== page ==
Labor Undermining Labour?

I’m a Labor voter and I’ll do as I’ve always done at the upcoming election by voting Labor again. Nonetheless… I think there are at least three Labor Party policy pillars that made sense once upon a time but now need overhauling due to their turning counterproductive to labour. 

Education

Labor sticking to the same policies, only bigger…

The standard left-wing position is to get more students through high school and university to spread the prosperity of the professional class through the wider population. In the 70s, when the high school completion rate was between 30 and 40%, this made a lot of sense. 

Unfortunately, the right general policy goal transmogrified into abandoning technical schools, lowering standards at high schools and sending students to study increasingly watered-down and useless tertiary degrees. Somewhere along the line, the policy has ended up making people who do working-class jobs delay their entry into paying jobs and skill acquisition; people who derive benefit from tertiary studies do degrees that are less rigorous than otherwise; and people who don’t derive benefit from tertiary studies end up in the worst of both worlds. In short, these three groups are poorer, dumber or both!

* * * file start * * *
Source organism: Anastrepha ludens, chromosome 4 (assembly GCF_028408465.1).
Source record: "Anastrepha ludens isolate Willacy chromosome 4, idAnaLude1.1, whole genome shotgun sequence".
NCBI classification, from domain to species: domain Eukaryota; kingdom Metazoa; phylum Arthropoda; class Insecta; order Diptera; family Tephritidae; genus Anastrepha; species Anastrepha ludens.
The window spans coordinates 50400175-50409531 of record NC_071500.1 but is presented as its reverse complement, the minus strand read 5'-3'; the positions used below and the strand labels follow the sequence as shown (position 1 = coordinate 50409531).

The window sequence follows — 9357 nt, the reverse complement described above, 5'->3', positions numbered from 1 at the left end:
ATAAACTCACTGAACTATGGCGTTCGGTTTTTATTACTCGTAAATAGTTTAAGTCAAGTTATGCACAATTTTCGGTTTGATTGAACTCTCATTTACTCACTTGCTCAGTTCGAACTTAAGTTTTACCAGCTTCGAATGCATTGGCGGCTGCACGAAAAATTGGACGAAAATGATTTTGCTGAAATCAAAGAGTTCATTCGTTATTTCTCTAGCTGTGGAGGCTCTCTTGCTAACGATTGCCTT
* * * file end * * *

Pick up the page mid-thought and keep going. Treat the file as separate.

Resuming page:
This state of affairs is made worse by fields of study that are actively hostile to intellectual development and course credentialism or education inflation that turns on-the-job training into Master’s-degree cash cows for universities. Research in Lacanian gobbledygook or grievance studies generally and Master’s degrees in how to be a librarian should be discouraged rather than subsidised by governments handing over blank cheques to universities.

Sadly, education is the policy area that Labor is least likely to change course on. The university sector is its client and an increasingly bloodthirsty monster. Some major changes in how general society views tertiary education would be required for Labor to ever contemplate cutting the conveyor belt directing students to universities and the ever-growing need for credentials. There’s also a very good case for encouraging some kids to drop out of high school early and get to working and apprenticeships earlier. 

Another potential reform option, of politicians actively choosing which courses do or do not get funding… no, that’s crazy — best that be left in the hands of unelected university bureaucrats and tenured academic staff with purer motives.

Income Taxes

There’s a whole infrastructure behind income taxes. On a technical level, it’s easy to increase incomes taxes at the upper end and think you’re progressive job is done. And that might have been true when income taxes were first introduced in 1915…